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The Hitch Hiker's Guide to the Galaxy was dreadful.

I'm inclined to agree with MJ - the radio series is definitive, and everything else (TV series, books, plays, you name it) followed from that. But yes - it's lost some of its freshness over the thirty years or so ( :shock: ) since it first arrived, for all us early adopters still love it.


But, khit, if HHGG hasn't put you off science fiction-ish humour for good, get into Terry Pratchett's Discworld series (if you haven't already) - there are 30+ of the series now. It's a similar kind of intelligent humour, and even on re-reading them Pratchett's characters, and his descriptions, have me in tears of laughter. Also, Robert Sheckley's sci-fi, mainly his short stories, where things go wrong, people do stupid things, etc., not at all the usual science-worshipping take on sci-fi. Both authors have the DSSA (DamnSaxon Seal of Approval!).

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Terry Pratchett's Discworld series (if you haven't already)


That's the thing - I love Terry Pratchett. My mother had me read Equal Rites when I was a child and I became hooked. (I'm also the proud owner of quite a few of those leather-bound Unseen Library editions :D - until the Sci-Fi book club cottoned on to my method of only buying them with the introductory offer, fulfilling my obligation to buy x number of books, cancelling membership, waiting 6 months and starting all over again - darn them ~shakes fist~)


I was quite shocked to find I wasn't enjoying The Hitch hiker's guide. I'm somewhat afraid that my reading through the BBC Big Read (Top 200) has changed my reading tastes.

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Just finished book four, awaiting books 5-7. But new Pratchet will get read 1st (expected Monday- yay!)

Enjoyable pulp. Can see why Kim Harrison is compared to her, very similar. Though not quite so X rated, can't figure out where all the sex in the TV series comes from.

Sometimes I like a nice easy book to slip into, escapism, without having to think too much.


edit - sorry I love them but I love Fantasy Mysteries, the TV series does not follow the books, it's very loosely based on the books. It's also nice like I said before to find books of that genre that are not just thinly veiled porn.

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The Hitch Hiker's Guide to the Galaxy was dreadful - I don't know what all the hype was about. Perhaps I would have enjoyed it had I read it as a child.

... It probably seems hyped to you because you've been surrounded by it for ages and absorbed all sorts of things which, when read in their original source, now appear trite and clichéd. At the time, it was quite extraordinary and probably shaped quite a few things that we take for granted today in terms of language and humour.

I agree completely with Fjool, indeed I would go further. In addition to his admirable humour and wit, I feel Adams was a significant philosopher. There are loads of concepts in his books which really changed the way things are thought about today. In terms of affecting the way society thinks about things, I'd say he will be seen in time to have been more influential than Derrida, Foucault or any of the other hip philosophers of the last few decades. (In the same way that later generations may see Morricone as being the leading classical composer of the same period ;-) )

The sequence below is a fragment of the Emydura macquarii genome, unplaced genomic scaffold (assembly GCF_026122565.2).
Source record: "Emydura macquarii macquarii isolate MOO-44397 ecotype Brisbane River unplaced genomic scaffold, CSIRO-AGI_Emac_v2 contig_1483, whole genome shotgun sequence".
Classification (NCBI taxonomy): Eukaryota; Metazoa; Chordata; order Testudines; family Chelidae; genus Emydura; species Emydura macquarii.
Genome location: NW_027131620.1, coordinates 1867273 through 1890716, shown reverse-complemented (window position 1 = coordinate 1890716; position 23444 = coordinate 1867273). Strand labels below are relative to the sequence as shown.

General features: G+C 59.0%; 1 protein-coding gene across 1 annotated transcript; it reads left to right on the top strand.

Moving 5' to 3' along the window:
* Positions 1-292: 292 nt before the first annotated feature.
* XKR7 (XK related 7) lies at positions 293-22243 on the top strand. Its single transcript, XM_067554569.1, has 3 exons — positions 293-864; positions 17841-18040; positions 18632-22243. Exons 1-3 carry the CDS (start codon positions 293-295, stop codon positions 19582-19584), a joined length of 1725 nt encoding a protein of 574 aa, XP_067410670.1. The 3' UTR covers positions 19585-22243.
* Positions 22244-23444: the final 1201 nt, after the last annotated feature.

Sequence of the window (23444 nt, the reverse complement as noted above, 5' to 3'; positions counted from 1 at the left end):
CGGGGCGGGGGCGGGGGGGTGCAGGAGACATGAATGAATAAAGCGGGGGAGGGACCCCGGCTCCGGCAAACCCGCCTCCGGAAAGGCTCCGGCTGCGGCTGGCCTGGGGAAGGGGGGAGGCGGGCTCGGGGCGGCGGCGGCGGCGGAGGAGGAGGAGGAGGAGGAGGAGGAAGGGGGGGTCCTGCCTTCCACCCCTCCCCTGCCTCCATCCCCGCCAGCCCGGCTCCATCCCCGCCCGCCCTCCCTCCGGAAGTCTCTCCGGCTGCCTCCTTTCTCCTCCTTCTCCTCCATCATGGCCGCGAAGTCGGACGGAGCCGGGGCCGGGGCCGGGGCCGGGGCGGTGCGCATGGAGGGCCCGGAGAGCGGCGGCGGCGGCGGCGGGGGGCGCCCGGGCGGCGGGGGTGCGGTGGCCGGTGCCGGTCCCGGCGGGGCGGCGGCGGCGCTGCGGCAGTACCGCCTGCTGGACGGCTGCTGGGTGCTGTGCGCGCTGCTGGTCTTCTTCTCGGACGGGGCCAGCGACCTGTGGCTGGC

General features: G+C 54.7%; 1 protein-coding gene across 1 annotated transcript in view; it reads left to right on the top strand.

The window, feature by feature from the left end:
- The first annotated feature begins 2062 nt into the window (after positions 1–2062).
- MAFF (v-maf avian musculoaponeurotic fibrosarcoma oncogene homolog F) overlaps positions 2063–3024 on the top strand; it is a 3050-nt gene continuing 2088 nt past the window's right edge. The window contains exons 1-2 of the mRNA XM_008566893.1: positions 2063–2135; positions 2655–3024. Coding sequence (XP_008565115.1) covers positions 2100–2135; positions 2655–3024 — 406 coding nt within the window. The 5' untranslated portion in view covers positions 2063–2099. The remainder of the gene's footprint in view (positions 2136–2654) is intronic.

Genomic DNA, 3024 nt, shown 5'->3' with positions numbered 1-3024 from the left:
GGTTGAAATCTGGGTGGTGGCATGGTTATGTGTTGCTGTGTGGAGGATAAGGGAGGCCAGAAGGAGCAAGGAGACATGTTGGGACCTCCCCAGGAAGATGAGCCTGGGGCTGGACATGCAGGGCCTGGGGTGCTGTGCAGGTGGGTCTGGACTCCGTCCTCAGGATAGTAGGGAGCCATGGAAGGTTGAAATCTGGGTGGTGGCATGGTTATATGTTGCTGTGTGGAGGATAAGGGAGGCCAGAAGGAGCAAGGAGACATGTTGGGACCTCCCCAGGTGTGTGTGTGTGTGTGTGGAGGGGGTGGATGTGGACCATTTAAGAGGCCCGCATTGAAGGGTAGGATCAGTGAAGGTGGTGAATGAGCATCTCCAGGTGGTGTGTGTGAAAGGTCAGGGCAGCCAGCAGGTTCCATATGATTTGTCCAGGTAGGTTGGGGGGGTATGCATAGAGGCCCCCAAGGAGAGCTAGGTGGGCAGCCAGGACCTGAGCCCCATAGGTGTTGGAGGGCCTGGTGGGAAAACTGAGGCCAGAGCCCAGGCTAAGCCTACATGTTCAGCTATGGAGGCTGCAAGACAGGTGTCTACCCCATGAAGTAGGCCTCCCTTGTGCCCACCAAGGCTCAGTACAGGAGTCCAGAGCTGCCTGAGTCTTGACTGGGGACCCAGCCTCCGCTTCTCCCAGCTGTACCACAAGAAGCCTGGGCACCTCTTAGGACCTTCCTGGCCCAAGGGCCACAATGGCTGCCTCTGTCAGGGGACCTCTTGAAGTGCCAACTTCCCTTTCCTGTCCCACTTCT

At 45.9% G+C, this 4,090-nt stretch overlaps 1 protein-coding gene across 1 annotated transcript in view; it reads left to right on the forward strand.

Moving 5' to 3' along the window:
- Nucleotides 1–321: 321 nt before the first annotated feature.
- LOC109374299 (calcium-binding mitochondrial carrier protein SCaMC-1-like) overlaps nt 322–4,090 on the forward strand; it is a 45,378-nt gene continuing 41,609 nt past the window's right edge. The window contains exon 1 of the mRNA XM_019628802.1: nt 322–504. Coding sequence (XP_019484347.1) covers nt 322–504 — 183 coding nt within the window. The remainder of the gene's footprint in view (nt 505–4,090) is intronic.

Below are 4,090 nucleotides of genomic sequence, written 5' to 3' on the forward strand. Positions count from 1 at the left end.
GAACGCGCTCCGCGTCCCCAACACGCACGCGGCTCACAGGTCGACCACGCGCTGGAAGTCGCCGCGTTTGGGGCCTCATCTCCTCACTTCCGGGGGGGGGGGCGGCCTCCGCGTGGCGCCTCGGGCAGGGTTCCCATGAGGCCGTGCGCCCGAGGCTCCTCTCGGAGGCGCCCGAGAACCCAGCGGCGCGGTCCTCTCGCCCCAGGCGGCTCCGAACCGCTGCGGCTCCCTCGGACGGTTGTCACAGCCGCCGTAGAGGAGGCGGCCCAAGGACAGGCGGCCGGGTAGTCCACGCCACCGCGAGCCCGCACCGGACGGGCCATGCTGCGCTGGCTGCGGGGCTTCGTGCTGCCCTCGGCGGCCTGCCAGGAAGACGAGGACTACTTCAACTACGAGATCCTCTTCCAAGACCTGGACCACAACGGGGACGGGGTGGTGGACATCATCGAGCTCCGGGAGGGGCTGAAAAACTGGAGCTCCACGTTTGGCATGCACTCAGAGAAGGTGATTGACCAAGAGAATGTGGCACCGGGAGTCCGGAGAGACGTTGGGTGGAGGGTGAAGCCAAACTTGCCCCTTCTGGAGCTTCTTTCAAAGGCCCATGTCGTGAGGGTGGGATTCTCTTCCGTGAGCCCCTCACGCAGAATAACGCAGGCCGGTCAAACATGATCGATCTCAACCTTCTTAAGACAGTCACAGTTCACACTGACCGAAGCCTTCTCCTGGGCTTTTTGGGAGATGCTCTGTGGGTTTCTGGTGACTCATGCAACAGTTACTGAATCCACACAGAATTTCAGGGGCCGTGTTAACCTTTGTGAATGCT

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^Fair point.


I have to add another vote for Adams. I also read the radio scripts in my teens, complete with his totally his own totally unreasonable sound effect descriptions and the whole thing is a work of art as I recall. Very funny, ironic, profound, insightful... could go on. Loved the books in that era too and I was fond of Asimov, Bradbury and Clarke at that time, Adams was just in a different league for me, in fact I shouldn't even make a comparison there. That's not to say he was a better writer, Adams didn't challenge the genre, he turned it inside out and wore it as a silly hat. So easy for us now to miss how original his perspective was from our techno-sophist cynical times, and yet even now his grasp of the ironies of artificial intelligence and futurology ring true. So much I could rattle off on the subject but I'll say just one thing.....


The film is just plain wrong. :(


But this thread is about books... :oops:

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Just started re-reading 'Jonathan Strange & Mr Norrell' by Susanna Clarke (again).


Highly recommended. :)


I bought that a few years back thinking it would be right up my street, but I only got halfway through it. Nothing of any interest was happening and it would put me to sleep within a few pages. I suppose I ought to give it a try again - is it cheating if I just start up again where I left off?

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